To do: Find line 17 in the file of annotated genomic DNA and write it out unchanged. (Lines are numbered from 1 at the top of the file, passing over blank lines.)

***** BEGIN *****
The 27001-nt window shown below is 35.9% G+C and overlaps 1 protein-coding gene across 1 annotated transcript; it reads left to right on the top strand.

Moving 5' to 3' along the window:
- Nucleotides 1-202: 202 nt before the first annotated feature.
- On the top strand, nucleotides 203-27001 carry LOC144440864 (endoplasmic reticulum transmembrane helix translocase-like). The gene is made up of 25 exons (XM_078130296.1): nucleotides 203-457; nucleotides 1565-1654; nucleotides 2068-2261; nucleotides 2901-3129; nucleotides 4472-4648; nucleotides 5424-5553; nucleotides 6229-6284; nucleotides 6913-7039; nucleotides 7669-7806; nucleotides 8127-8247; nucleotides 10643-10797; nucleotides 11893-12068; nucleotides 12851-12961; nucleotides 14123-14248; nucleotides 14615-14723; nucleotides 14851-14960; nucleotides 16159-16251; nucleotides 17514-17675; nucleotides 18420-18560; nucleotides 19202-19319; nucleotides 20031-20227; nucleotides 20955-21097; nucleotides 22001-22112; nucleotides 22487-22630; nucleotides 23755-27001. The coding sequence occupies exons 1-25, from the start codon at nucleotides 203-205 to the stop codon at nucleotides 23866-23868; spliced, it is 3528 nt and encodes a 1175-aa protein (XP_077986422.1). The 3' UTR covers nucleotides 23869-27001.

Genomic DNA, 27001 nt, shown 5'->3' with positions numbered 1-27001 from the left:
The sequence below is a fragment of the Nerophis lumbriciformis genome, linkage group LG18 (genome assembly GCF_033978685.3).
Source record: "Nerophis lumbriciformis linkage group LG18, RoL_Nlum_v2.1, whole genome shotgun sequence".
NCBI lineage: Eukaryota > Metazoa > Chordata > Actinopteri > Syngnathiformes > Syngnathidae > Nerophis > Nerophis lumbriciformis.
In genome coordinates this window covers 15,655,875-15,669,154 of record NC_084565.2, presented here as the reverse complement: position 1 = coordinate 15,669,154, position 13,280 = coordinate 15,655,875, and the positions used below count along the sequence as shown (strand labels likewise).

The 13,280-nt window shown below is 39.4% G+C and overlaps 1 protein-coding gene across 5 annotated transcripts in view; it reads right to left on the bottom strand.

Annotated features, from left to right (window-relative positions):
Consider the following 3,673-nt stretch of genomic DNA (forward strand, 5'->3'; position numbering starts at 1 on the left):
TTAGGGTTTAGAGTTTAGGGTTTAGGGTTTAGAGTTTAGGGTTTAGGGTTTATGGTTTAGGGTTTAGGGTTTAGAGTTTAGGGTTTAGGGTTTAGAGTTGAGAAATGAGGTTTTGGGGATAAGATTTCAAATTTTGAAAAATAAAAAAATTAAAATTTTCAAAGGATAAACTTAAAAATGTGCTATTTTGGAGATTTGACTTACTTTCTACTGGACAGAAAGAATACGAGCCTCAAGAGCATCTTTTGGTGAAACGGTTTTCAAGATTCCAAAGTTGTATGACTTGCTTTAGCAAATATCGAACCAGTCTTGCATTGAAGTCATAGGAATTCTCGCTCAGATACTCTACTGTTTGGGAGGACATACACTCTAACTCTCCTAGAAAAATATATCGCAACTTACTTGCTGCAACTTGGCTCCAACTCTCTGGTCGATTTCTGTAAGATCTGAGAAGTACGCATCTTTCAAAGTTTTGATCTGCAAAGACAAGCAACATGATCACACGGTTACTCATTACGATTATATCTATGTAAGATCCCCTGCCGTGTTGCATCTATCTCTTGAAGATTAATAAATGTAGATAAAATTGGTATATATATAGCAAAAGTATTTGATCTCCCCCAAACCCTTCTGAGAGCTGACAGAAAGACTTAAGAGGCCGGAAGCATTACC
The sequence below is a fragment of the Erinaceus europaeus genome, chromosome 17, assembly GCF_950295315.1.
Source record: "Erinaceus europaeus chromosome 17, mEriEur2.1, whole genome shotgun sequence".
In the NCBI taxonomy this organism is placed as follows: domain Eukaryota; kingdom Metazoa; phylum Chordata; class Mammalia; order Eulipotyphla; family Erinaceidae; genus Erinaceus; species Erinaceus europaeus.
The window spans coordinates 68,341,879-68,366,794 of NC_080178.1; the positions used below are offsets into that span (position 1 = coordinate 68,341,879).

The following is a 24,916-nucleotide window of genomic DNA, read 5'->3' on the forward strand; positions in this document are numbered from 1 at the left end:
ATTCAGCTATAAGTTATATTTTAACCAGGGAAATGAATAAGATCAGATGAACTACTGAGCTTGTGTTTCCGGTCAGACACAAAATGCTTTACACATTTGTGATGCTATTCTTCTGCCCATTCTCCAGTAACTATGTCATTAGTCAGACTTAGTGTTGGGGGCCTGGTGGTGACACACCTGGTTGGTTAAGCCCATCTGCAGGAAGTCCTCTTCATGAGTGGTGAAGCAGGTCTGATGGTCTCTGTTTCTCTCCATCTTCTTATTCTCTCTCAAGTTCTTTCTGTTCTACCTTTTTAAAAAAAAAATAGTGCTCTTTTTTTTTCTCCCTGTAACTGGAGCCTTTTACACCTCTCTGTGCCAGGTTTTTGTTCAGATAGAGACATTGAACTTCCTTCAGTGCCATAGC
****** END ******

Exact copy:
The window spans coordinates 68,341,879-68,366,794 of NC_080178.1; the positions used below are offsets into that span (position 1 = coordinate 68,341,879).